SANAA (AFP) – Al-Qaeda gunmen have seized a Japanese engineer from his tribal kidnappers in Yemen, a tribal source who has been seeking to negotiate his release said on Saturday.
“The hostage was seized by elements of Al-Qaeda, who took him to an unknown destination in the Maarib region,” east of the capital, Sanaa, one of two tribal mediators told AFP on condition of anonymity.
The man, identified by Japanese media as 63-year-old Takeo Mashimo, was kidnapped on Sunday in Arhab, northeast of Sanaa, by tribesmen seeking to exchange him for one of their relatives being held by police.
He was seized by Al-Qaeda on Friday night, with a second mediator saying Al-Qaeda became involved after being approached by someone close to the detained tribesman who was opposed to the Japanese hostage’s release.
The 22-year-old man whose release was being sought by the tribesmen was imprisoned by US forces for a year in Iraq, according to a source in Yemen.
He was later arrested in Syria before being held in Sanaa, where he was sentenced to two years in prison without charges, the same source said.
Meanwhile, authorities have been rounding up members of the Al-Hanaq and Al-Gub tribes responsible for the initial kidnapping, the first source said.
Sheikh Abdul Jalil, a tribal leader, announced on Tuesday that the hostage had been freed but backtracked the following day, admitting he had been mistaken.
“The abductors had said they would free the hostage and had left to get him but when they came back they said they had changed their mind,” he said.
Jalil said they had agreed to release the hostage in exchange for their relative within 15 days.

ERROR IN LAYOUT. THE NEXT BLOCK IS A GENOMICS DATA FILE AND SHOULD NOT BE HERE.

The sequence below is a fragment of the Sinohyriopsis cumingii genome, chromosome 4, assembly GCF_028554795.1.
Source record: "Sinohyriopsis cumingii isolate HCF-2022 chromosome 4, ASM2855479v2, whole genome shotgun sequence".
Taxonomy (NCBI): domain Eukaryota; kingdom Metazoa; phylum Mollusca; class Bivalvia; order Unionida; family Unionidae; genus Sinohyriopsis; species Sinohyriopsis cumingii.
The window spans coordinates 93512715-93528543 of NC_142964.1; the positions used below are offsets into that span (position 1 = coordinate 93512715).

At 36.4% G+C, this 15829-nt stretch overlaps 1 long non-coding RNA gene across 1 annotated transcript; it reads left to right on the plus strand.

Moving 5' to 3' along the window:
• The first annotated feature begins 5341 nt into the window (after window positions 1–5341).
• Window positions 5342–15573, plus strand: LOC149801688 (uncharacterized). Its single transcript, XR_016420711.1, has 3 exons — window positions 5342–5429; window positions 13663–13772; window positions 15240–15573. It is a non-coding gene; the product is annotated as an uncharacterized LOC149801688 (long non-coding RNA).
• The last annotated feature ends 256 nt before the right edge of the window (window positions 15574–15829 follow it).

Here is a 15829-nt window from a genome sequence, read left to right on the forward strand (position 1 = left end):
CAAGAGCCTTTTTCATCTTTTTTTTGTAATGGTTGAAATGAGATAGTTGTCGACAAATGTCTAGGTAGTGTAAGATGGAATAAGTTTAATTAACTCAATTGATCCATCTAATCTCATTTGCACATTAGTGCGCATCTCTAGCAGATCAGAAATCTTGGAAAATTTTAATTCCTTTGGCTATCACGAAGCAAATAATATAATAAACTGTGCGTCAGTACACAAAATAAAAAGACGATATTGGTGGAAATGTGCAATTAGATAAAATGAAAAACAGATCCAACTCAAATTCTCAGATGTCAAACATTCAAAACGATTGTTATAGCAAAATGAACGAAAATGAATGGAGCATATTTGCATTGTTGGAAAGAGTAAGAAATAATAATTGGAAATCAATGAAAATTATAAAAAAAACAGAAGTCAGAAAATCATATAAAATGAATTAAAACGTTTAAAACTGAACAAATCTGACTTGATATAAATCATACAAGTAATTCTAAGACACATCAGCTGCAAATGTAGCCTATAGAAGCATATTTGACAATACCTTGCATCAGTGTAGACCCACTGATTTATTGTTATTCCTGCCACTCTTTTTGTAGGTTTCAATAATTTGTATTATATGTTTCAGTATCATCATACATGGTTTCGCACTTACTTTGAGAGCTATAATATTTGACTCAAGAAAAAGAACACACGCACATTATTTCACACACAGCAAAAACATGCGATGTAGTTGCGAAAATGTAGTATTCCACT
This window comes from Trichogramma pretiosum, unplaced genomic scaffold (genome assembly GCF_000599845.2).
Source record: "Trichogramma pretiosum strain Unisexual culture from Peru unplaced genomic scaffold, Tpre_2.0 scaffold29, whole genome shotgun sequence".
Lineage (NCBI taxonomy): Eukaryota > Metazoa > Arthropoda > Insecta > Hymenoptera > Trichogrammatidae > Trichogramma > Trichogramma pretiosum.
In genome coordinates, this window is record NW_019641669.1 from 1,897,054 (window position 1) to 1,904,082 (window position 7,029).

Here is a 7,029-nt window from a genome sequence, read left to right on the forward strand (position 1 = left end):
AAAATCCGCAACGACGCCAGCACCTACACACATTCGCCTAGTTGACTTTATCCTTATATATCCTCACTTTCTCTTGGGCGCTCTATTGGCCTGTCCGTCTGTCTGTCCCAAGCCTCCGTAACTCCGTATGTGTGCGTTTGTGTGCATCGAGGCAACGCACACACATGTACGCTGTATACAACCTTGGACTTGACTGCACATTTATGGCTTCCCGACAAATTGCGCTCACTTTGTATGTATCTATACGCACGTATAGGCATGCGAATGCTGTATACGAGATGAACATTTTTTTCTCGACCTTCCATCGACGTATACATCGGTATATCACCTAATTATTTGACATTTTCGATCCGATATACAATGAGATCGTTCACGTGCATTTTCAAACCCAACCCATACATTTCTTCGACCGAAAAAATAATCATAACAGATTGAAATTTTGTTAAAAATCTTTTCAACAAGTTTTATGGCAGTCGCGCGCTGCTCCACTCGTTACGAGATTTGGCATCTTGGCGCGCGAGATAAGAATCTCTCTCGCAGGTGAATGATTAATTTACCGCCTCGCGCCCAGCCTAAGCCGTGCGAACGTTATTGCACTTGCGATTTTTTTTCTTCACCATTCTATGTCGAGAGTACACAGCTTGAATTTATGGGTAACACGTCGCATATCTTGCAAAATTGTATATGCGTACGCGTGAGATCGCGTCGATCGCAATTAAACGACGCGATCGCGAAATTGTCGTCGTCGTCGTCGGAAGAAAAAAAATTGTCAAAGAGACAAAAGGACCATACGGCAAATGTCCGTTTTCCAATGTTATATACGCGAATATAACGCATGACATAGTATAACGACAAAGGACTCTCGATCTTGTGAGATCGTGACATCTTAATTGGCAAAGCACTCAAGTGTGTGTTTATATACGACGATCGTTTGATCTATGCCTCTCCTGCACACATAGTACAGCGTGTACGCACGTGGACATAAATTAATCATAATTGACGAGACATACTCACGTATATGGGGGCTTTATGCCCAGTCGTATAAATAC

“But at the last minute, they came back saying they want him liberated in three days,” the sheikh said.
The kidnappers were distrustful because a previous promise by President Ali Abdullah Saleh to release a detainee was not fulfilled, sources close to them said.
Japanese Prime Minister Yukio Hatoyama said on Wednesday that he was hopeful the hostage would be released soon.
He said there was no sign the engineer — employed by a Tokyo-based consultancy working on construction of an elementary school funded by the Japan International Cooperation Agency — had been harmed in captivity.
Yemeni tribes habitually kidnap foreigners to put pressure on local authorities. More than 200 foreigners have been seized during the past 15 years, with most being freed unharmed.
But five Germans and a Briton who were taken captive in June in the north of the country are still missing and with no word on their fate.
They were among nine people seized in the northern Saada region, the stronghold of Shiite rebels at war with the Sanaa government. The three others in the group — two Germans and a South Korean — were killed.
Two Japanese women were released unharmed in May last year after briefly being taken hostage by Yemeni tribesmen.
Yemen is the ancestral land of Al-Qaeda leader Osama bin Laden and has witnessed several attacks claimed by the group on foreign missions, tourist sites and oil installations.
Al-Qaeda has suffered setbacks due to US pressure but its presence in Yemen threatens to turn the country into a dangerous base for training and plotting attacks, a top US counterterrorism official said in September.
The rugged nature of the terrain, which stretches over 529,000 square kilometres (204,248 square miles), makes Yemen a suitable environment for armed groups to hide.